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Scientists reclassify tarantula species, name one after Johnny Cash

by • February 7, 2016 • No Comments

The “man in black” may be gone, but he’ll nat any time be forgotten, especially one of arachnologists. Researchers of Auburn University and Millsaps College have reclassified 55 known tarantula species down to 15, while adding 14 new species, which include Aphonopelma johnnycashi. The manyly black tarantula species was discovered near Folsom State Prison in California, which is the subject of one of Johnny Cash’s many famous songs, “Folsom Prison Blues,” recorded during a concert at the prison in 1968.

The 10-year study assessed just about 3,000 tarantulas discovered throughout the southwest region of the U.S., with the researchers looking at differentiators such as DNA, anatomy, geography and behavior. Spiders were collected by researchers, citizen-scientists and borrowed of museum collections, particularly the Auburn University Museum of Natural History which houses 2,300 tarantula specimens gathered over a 50-year period. Results of the tarantula study, the many comprehensive at any time, were published in the journal ZooKeys.

Researchers sought to shine a few light on the diversity, distribution, behavior and habitats of the spiders, which had remained murky until now. Because tarantula species are much like anatomically, but with a wide variance in dimensions of 6 inches (15 cm) to less than an inch (2.5 cm), the taxonomy proved problematic to previous scientists and was the reason the spider was divided into additional species than was merited.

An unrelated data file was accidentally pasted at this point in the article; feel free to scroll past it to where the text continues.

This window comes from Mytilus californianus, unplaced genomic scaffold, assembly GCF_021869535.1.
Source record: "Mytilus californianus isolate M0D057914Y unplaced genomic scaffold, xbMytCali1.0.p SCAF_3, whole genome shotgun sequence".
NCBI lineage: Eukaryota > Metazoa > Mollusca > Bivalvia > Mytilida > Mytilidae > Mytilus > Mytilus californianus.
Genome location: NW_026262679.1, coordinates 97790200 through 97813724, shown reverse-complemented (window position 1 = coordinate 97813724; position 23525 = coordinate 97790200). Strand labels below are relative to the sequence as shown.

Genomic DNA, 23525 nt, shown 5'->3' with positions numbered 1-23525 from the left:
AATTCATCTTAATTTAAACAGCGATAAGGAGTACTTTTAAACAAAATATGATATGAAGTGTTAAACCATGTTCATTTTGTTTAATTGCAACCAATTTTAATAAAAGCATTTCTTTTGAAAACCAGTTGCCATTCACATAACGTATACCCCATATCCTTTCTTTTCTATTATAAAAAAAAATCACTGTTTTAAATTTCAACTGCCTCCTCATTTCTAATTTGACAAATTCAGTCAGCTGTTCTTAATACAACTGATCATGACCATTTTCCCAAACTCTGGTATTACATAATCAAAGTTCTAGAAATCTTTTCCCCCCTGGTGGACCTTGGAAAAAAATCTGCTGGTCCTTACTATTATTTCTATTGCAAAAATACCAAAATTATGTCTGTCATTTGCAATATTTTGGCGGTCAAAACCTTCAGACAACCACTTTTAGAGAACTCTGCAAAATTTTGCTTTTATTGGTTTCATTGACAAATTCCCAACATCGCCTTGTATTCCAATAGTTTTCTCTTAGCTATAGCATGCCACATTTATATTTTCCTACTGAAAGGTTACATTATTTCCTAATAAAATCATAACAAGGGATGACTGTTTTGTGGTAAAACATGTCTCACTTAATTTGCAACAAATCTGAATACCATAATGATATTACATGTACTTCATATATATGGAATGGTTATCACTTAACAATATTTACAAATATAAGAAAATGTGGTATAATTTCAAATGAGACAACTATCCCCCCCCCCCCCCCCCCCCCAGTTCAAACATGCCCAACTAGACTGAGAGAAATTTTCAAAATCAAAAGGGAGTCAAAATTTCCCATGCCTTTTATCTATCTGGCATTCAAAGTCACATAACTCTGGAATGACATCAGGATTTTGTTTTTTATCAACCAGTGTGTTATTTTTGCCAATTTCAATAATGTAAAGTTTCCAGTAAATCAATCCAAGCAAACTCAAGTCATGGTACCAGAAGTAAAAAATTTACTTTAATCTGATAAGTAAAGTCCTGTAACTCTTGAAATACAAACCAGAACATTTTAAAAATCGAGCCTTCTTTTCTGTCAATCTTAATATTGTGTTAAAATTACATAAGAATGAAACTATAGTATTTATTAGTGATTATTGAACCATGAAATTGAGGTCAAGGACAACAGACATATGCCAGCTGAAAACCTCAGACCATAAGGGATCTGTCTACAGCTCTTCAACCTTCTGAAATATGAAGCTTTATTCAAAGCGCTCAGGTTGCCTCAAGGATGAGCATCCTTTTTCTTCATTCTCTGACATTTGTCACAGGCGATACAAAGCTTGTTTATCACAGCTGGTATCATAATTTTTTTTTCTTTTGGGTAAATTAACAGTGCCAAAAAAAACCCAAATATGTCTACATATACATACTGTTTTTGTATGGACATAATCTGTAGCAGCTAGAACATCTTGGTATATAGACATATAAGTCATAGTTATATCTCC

The researchers additional grouped their 29 species into five lineages: a California-only group, a western group, eastern group, high-elevation group and group with sat any timeal miniaturized species. Tarantulas are discovered throughout Mexico and Central America, and across the southern third of the U.S. of the Mississippi River to California. They thrive in a diversity of environments, and generally live underground in silk-lined burrows.

As for the Johnny Cash tarantula, study lead author and arachnologist Chris Hamilton of Auburn University’s Department of Biological Sciences said the male spider’s dark coloration reminded him of Cash’s trademark black attire. The researchers were tasked with naming all 14 of the new species as well. A. saguaro are discovered in Saguaro National Park in Arizona, while A. superstitionense are located in which state’s Superstition Mountains.

Source: ZooKeys

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